Travel with owl researcher Eric Forsman to an old-growth forest in western Oregon to see Spotted Owls. Other common forest birds that you are likely to encounter are Steller’s Jay, Winter Wren, Hermit Warbler, Western Tanager, Golden-crowned Kinglet, Brown Creeper, Red-breasted Nuthatch, Hairy Woodpecker, Pileated Woodpecker, Northern Pygmy-Owl, and many more. Come prepared to hike on steep hillsides.
Your fantastic trip starts in Yaquina Bay with abundant waterbirds and chance for rocky-type shorebirds on the jetties. Then, on the large, 50-foot charter vessel, you move along shore briefly, viewing Marbled Murrelets, Pigeon Guillemots, and other nearshore specialties, including Gray Whales. Soon we’re heading offshore over 30 miles, while your pelagic guides point out birds flying by or sitting on the water ahead. When we reach Perpetua Bank we’ll chum albatrosses and other birds right up to the boat for you to observe and photograph! No species can be guaranteed: Expected species: Black-footed Albatross, Northern Fulmar, Pink-footed & Sooty shearwaters, Fork-tailed Storm-Petrel, Pomarine Jaeger, Sabine’s Gull, Common Murre, Pigeon Guillemot, Marbled Murrelet, and Rhinoceros Auklet. August specialties: Fork-tailed Storm-Petrel, Red Phalarope, South Polar Skua, Parasitic Jaeger, Long-tailed Jaeger, Sabine’s Gull, Arctic Tern. August rarities: Xantus’s Murrelet. For more information and trip preparation materials visit http://thebirdguide.com/pelagics/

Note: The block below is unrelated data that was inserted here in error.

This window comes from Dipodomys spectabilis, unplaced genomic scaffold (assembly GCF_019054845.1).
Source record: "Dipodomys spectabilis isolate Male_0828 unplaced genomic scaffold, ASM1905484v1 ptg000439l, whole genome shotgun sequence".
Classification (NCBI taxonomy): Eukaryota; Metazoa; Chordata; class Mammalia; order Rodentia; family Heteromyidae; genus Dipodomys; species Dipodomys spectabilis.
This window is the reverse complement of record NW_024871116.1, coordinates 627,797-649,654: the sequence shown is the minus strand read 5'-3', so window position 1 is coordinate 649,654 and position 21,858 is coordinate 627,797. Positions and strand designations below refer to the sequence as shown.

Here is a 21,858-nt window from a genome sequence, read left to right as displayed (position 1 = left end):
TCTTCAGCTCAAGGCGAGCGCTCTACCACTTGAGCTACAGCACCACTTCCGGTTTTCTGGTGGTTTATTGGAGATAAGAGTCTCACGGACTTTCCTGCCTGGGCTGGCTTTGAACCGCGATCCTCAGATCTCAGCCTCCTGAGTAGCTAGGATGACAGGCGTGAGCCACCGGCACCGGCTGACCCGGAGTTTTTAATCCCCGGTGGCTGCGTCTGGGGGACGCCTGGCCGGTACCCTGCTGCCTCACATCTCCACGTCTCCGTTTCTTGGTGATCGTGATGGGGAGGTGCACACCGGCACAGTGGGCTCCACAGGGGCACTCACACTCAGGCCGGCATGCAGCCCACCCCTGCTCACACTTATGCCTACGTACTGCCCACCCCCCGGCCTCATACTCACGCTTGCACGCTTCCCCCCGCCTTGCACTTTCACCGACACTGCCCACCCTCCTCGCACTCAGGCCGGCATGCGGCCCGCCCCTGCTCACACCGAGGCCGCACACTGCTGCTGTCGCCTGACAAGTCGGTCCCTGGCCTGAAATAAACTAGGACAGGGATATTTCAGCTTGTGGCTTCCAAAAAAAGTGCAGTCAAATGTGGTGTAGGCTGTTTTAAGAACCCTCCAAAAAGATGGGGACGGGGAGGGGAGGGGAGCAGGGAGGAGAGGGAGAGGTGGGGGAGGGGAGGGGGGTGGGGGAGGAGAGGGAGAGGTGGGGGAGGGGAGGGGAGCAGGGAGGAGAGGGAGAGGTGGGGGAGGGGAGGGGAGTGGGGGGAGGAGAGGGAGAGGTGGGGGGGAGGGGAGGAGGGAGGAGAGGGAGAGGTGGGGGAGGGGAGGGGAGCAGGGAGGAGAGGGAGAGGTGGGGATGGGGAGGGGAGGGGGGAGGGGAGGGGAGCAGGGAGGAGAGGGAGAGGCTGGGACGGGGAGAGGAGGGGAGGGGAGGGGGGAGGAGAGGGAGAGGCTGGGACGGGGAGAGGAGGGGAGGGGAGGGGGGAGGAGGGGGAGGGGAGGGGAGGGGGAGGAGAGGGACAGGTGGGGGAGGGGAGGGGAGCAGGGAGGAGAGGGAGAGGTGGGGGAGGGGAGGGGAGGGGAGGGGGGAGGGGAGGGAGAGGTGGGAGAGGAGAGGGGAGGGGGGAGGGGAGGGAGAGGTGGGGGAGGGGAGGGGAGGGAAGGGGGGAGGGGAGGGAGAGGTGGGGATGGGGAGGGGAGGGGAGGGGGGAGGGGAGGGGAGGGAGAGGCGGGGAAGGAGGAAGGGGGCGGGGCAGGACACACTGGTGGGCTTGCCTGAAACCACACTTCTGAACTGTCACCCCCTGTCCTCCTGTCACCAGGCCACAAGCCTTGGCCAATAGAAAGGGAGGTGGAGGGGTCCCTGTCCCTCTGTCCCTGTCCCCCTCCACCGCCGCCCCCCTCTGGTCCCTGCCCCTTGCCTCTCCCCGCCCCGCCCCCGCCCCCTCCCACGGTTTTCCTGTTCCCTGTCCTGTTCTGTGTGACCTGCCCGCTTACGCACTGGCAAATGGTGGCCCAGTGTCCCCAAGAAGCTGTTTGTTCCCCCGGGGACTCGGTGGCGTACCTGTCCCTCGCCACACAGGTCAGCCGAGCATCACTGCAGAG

Visit this island at the mouth of the Columbia River that has been designated an Important Bird Area by the American Bird Conservancy. East Sand Island is the site of the largest Caspian Tern breeding colony in the world, the largest Double-crested Cormorant colony in the world, one of the largest colonies of Glaucous-winged /Western Gulls on the west coast of the U.S., and the largest post-breeding roost site for the endangered California Brown Pelican. The island also supports smaller breeding colonies of Brandt’s Cormorants and Ring-billed Gulls. The island’s abundance of waterbirds attracts raptors like Peregrine Falcons and Bald Eagles, while adjacent Baker Bay is prime waterfowl and shorebird habitat. The trip starts at the small fishing village of Chinook, Washington, with a short, 15-minute boat ride to the island. You will spend several hours exploring East Sand Island on foot and by boat, guided by biologists who conduct research on the island’s avifauna. Come prepared to get your feet wet.
There will be another pelagic field trip offered Saturday August 16th as part of the Animal Communication meeting being held at Oregon State University (12-15 August): http://oregonstate.edu/conferences/animalcommunication2008/fieldtrip.html